Of all the categories of health spending, prescription drug use tends to have the most complete data, largely because the system for prescribing and paying for medications has been fully electronic for many years. Among others, the IMS Institute for Healthcare Informatics produces a number of useful reports on drug use, including a recent review of stats for 2014. (IMS Report) According to IMS, spending for prescription medications reached $374 billion in the United States in 2014, up 13% from the prior year, the highest growth rate in almost 15 years. The culprits are well-established by now–introduction of expensive new specialty drugs, fewer drugs coming off patent, and significant price increases in generic and brand drugs, with the generic increases often driven by industry consolidation. Loss of patent exclusivity led to $12 billion less spending, but price increases on remaining branded drugs added $26 billion in cost. New brand drugs alone added $20 billion in spending. Prices for branded drugs rose 7% to 8%, taking into account discounts and rebates. Generic spending only increased by $9.5 billion and 88% of prescriptions were filled by generics. Specialty drugs represented a third of all medication spending, with especially strong growth in hepatitis C, oncology and multiple sclerosis treatments. Real per capita spending has risen from $339 in 1995 to $995 in 2014.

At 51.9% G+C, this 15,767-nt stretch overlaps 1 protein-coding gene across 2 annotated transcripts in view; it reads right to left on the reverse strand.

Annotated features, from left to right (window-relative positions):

Oncology was the single largest therapeutic category, with $32 billion in spending, and 30% of that was for drugs launched in the last two years. Diabetes was close behind, also at $32 billion. There was a mix of increased and decreased utilization among payer populations. In states that participated in the Medicaid expansion, 25% more prescriptions were filled under that program. The non-exchange commercially insured actually decreased the number of prescriptions filled, possibly because of continued high deductibles and copays. It appears that higher copays are associated with more patients failing to fill or renew prescriptions. To some extent this is offset by rapid growth in the provision of copay coupons by manufacturers, usually when their drug is not in a preferred formulary status. According to IMS’ data, there were 3% fewer office visits in 2014, 2.2% less hospital outpatient usage, 1.4% more ER visits and about 6% fewer inpatient hospitalizations. The number of prescriptions dispensed rose 2.1%. While the health system has consolidated and become more integrated in some respects, 75% of prescriptions were written by physicians who were no part of an integrated health system. IMS looked at practice patterns for different integrated delivery networks in the same geography and found substantial variation across those networks. IMS is anticipating continued high spending growth trends, based on the number of new drugs close to approval and the high-cost nature of those drugs.